Keywords: elections, secret ballot, incumbency advantage, polling stations, voter density, institutions, social capital, Italy
    JEL: D02 D72 H70
    Date: 2019
  3. By: Lucian A. Bebchuk; Scott Hirst
    Abstract: This paper examines the large, steady, and continuing growth of the Big Three index fund managers—BlackRock, Vanguard, and State Street Global Advisors. We show that there is a real prospect that index funds will continue to grow, and that voting in most significant public companies will come to be dominated by the future “Giant Three.” We begin by analyzing the drivers of the rise of the Big Three, including the structural factors that are leading to the heavy concentration of the index funds sector. We then provide empirical evidence about the past growth and current status of the Big Three, and their likely growth into the Giant Three. Among other things, we document that the Big Three have almost quadrupled their collective ownership stake in S&P 500 companies over the past two decades; that they have captured the overwhelming majority of the inflows into the asset management industry over the past decade; that each of them now manages 5% or more of the shares in a vast number of public companies; and that they collectively cast an average of about 25% of the votes at S&P 500 companies. We then extrapolate from past trends to estimate the future growth of the Big Three. We estimate that the Big Three could well cast as much as 40% of the votes in S&P 500 companies within two decades. Policymakers and others must recognize—and must take seriously—the prospect of a Giant Three scenario. The plausibility of this scenario makes it important to understand the incentives of index fund managers, a topic that we study in other work.
    JEL: G23 G34 K22
    Date: 2019–06
  4. By: Bhattacharya, Puja; Rampal, Jeevant
    Abstract: This paper examines behavior (the oretically and experimentally) in a two-stage group contest where the fi rst stage comprises of intra - group contests, followed by an inter-group contest in the second stage. Rewards accrue only to the members of the winning group in the inter-group contest, with the winners of the intra-group contest within that group receiving a greater reward. The model generates a discouragement effect, where losers from the first stage exert less effort in the second stage than winners. In contrast to previous frameworks of sequential contests, we show that a prior win may be disadvantageous, generating lower profits for first stage winners as compared to losers. We also consider asymmetry between groups arising from a biased contest success function in the second stage. We show that although the asymmetry occurs in the second stage, the effect of the asymmetry plays out in the first stage, with the intra-group contest being more intense within the advantaged group. Experimental results find broad support for the qualitative predictions of the model. However, we find that relative overcontribution in the second stage by losers is higher than by winners of the first stage, implying that losers bear a higher burden of the group contribution than deemed strategic.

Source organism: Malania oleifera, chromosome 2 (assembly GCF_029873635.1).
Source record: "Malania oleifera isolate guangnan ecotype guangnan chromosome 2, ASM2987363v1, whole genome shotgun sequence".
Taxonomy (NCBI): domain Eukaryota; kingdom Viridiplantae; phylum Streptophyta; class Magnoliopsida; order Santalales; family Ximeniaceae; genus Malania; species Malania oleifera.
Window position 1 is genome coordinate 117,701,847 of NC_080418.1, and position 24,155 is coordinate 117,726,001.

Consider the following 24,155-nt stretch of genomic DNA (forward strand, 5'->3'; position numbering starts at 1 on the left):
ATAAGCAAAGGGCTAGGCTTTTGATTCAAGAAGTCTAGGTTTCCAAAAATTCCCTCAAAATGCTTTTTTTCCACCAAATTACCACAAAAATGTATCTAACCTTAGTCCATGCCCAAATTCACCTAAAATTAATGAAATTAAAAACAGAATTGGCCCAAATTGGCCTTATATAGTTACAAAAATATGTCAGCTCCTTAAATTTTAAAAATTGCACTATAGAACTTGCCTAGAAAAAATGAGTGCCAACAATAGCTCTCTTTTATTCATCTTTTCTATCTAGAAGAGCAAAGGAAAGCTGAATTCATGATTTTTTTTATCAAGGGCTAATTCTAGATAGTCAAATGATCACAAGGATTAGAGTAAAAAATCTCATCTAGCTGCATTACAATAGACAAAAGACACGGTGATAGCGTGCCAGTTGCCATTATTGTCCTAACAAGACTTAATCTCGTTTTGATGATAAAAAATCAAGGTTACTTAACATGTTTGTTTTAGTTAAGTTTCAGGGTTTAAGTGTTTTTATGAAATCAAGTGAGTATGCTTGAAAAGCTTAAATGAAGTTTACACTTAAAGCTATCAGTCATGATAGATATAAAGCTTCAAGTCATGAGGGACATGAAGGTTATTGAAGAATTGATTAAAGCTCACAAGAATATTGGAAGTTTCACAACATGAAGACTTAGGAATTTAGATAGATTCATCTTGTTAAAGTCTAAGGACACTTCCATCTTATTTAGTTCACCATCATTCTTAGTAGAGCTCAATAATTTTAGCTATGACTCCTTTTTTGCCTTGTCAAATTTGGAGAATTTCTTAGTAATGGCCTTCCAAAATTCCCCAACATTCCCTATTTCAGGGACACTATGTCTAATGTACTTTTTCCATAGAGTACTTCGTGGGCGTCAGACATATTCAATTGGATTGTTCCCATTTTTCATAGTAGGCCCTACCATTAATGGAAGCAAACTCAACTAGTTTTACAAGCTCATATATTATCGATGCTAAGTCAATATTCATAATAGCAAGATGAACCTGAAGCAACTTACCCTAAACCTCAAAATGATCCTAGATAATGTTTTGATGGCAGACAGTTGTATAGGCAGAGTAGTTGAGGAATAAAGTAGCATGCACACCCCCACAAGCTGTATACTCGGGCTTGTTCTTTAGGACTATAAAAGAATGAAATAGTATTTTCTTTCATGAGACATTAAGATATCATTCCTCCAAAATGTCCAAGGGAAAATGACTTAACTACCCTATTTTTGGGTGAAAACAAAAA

Keywords: Contests,Group Behavior,Collective Action,Asymmetry
    JEL: C72 C92 D72
    Date: 2019
  5. By: Federico Faveretto; Donato Masciandaro
    Abstract: This paper offers a theoretical framework that explains how financial inequality and misbeliefs about group entitlements among voters foster voting in favour of populist parties. When a banking shock occurs in an economy with heterogeneous agents, the central bank independently chooses the optimal degree of monetization to balance financial and monetary instability, while agents choose between a populist party and a classical party to select the degree of bank bailout, which is paid through a proportional tax. Agents vote according to a behavioural mechanism that we call “democratic rioting”: “aggrieved” agents benefit psychologically from voting for the populist party. The banking shock triggers a higher probability of voting for a populist party in the presence of financial inequality and misbeliefs about group entitlements.